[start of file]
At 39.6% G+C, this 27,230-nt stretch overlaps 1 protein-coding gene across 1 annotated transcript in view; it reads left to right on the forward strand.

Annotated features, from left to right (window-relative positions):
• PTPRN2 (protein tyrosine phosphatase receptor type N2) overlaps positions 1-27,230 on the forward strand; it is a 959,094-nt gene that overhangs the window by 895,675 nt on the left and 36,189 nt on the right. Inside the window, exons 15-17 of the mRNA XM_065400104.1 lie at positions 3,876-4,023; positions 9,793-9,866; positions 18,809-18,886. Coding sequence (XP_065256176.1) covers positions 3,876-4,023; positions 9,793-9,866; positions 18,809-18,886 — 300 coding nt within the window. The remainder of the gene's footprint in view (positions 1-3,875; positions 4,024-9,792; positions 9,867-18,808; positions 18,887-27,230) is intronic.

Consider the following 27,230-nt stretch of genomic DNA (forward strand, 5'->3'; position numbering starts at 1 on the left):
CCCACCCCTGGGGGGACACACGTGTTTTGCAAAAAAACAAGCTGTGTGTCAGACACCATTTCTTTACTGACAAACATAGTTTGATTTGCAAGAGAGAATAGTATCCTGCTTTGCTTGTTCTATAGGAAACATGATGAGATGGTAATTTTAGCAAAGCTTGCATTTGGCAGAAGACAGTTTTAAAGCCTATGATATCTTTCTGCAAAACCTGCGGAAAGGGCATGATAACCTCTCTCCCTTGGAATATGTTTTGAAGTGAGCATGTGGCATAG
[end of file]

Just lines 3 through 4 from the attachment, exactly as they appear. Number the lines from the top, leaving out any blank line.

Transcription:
• PTPRN2 (protein tyrosine phosphatase receptor type N2) overlaps positions 1-27,230 on the forward strand; it is a 959,094-nt gene that overhangs the window by 895,675 nt on the left and 36,189 nt on the right. Inside the window, exons 15-17 of the mRNA XM_065400104.1 lie at positions 3,876-4,023; positions 9,793-9,866; positions 18,809-18,886. Coding sequence (XP_065256176.1) covers positions 3,876-4,023; positions 9,793-9,866; positions 18,809-18,886 — 300 coding nt within the window. The remainder of the gene's footprint in view (positions 1-3,875; positions 4,024-9,792; positions 9,867-18,808; positions 18,887-27,230) is intronic.

Consider the following 27,230-nt stretch of genomic DNA (forward strand, 5'->3'; position numbering starts at 1 on the left):